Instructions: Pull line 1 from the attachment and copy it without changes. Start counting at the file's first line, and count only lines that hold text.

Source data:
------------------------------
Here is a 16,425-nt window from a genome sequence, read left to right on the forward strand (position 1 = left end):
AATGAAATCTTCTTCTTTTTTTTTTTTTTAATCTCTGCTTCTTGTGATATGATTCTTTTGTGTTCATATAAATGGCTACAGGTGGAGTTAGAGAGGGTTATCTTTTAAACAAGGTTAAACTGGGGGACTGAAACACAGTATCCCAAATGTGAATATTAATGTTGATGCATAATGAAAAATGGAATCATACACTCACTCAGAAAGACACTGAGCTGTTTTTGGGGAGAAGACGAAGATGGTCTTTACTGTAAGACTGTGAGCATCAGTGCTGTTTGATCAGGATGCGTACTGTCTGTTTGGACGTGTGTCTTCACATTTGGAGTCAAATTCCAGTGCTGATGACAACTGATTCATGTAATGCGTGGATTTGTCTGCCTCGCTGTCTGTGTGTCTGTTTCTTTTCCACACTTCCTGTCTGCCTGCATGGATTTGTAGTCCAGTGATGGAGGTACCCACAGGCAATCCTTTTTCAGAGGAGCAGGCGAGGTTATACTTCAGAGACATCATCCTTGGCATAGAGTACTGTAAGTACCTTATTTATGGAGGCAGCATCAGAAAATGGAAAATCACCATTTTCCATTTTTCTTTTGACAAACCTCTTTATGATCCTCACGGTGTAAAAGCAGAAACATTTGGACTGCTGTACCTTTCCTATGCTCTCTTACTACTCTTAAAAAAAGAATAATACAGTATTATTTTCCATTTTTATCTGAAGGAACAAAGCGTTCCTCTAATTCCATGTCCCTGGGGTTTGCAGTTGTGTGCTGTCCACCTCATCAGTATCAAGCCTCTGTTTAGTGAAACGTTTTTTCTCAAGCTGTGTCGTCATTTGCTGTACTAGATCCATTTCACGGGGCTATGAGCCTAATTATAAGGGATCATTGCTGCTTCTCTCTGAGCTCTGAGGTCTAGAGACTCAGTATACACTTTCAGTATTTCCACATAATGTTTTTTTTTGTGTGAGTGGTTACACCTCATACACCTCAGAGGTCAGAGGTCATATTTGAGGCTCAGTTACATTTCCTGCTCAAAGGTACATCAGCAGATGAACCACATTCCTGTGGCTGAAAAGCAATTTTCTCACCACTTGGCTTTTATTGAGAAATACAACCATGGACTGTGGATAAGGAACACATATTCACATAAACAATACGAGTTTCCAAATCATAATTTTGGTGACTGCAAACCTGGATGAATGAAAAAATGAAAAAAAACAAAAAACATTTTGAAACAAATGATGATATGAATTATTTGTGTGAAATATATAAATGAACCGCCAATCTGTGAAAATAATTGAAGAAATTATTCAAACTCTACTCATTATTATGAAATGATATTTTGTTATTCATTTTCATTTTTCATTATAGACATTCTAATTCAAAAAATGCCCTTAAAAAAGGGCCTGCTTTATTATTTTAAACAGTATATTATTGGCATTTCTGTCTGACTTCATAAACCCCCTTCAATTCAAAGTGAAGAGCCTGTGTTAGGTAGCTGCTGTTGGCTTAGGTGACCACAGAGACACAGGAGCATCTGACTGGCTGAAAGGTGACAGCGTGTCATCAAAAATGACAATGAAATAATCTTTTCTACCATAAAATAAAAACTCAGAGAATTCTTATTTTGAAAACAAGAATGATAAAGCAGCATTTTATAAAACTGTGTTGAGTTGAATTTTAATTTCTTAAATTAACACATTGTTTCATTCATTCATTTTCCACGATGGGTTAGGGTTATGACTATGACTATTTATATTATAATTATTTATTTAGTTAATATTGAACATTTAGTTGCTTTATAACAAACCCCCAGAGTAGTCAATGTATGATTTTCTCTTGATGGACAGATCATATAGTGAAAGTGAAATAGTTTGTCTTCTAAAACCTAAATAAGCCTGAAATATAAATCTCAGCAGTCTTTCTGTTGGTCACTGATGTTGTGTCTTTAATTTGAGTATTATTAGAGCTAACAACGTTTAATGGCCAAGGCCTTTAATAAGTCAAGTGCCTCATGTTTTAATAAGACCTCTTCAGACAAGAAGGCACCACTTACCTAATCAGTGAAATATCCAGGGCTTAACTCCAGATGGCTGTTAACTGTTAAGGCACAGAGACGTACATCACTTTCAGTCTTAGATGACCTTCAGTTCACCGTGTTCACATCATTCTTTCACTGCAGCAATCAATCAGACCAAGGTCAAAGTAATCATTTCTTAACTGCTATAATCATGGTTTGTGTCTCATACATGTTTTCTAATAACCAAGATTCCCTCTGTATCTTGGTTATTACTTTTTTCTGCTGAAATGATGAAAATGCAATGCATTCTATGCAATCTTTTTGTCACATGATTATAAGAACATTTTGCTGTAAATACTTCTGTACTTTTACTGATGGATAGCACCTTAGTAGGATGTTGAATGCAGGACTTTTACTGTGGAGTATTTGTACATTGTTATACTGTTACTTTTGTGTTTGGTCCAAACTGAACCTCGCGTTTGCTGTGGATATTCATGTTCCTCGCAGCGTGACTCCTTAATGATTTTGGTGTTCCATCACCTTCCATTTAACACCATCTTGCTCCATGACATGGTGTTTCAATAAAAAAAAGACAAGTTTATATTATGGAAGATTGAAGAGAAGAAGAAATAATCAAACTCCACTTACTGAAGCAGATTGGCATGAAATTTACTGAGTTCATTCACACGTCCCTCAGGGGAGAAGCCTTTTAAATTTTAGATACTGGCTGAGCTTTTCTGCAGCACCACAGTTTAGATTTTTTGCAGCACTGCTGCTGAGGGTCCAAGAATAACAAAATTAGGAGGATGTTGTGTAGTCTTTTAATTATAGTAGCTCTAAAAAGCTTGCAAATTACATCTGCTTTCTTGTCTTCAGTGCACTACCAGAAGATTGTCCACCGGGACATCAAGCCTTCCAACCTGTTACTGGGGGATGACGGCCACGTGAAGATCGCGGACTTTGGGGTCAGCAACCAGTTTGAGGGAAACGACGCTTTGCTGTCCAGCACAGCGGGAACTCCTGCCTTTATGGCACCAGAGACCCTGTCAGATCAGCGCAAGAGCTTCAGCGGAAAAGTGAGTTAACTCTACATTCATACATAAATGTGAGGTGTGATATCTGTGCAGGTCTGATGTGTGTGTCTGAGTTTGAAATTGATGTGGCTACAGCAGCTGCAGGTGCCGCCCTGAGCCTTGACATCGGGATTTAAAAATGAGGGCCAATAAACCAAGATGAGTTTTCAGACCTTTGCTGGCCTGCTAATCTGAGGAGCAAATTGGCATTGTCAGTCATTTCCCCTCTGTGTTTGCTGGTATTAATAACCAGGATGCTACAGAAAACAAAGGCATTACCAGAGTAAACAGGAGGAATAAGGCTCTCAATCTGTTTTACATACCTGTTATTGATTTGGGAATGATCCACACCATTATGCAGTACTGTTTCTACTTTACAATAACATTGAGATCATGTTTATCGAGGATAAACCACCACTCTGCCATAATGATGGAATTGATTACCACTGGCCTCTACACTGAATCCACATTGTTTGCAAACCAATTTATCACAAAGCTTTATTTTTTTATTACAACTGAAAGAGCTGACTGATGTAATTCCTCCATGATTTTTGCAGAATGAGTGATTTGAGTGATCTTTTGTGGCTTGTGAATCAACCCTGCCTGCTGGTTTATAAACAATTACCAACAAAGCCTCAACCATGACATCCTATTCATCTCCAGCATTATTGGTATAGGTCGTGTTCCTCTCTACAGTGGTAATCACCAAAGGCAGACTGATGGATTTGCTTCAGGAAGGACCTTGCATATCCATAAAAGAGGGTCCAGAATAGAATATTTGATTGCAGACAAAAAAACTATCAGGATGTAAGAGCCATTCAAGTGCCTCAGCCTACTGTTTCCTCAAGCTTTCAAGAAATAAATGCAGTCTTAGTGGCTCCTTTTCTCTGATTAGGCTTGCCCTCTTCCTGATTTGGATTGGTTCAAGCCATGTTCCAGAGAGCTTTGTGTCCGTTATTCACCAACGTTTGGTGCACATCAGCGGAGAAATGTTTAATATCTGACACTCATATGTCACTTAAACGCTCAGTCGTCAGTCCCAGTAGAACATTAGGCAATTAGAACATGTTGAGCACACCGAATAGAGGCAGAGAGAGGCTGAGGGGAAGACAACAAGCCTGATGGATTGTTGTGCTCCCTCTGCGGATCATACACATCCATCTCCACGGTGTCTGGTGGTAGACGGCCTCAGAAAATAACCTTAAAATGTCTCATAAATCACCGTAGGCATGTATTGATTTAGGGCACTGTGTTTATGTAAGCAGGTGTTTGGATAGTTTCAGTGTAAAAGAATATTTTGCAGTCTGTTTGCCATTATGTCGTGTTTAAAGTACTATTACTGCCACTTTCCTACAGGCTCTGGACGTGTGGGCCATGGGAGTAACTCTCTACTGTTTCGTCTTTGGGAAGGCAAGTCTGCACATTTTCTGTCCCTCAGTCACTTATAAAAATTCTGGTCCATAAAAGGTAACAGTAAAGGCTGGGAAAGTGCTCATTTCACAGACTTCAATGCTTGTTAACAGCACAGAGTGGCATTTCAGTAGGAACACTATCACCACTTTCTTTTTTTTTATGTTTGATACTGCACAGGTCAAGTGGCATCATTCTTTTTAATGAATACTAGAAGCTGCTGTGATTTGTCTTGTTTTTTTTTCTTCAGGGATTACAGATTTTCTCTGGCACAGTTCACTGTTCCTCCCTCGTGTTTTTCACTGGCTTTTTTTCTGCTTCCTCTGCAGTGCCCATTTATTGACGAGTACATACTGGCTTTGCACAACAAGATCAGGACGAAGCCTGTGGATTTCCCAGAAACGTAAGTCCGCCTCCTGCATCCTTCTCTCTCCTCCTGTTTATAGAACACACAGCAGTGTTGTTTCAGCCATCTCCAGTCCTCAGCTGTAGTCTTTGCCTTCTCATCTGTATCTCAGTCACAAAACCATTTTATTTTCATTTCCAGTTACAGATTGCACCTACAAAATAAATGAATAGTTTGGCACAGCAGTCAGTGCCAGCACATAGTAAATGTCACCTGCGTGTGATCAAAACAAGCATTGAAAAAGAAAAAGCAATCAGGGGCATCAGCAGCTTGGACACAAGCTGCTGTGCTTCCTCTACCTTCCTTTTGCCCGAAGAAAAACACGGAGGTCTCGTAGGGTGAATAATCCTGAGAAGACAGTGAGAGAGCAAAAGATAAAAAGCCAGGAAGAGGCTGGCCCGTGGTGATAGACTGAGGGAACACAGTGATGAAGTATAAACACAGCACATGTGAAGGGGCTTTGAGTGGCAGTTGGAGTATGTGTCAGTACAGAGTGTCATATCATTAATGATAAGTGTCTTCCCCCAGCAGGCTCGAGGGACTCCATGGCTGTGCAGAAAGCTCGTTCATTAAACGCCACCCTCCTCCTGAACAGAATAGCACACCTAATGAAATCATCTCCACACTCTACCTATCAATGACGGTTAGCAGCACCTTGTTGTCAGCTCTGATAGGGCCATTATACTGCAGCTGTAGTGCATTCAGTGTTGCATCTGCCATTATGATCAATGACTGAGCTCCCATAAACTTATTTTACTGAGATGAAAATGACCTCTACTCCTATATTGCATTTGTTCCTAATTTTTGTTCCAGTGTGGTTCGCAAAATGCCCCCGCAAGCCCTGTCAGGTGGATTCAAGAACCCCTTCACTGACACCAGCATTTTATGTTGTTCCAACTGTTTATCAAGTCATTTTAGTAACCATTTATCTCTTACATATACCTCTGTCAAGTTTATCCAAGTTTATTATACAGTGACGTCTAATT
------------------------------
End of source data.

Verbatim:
Here is a 16,425-nt window from a genome sequence, read left to right on the forward strand (position 1 = left end):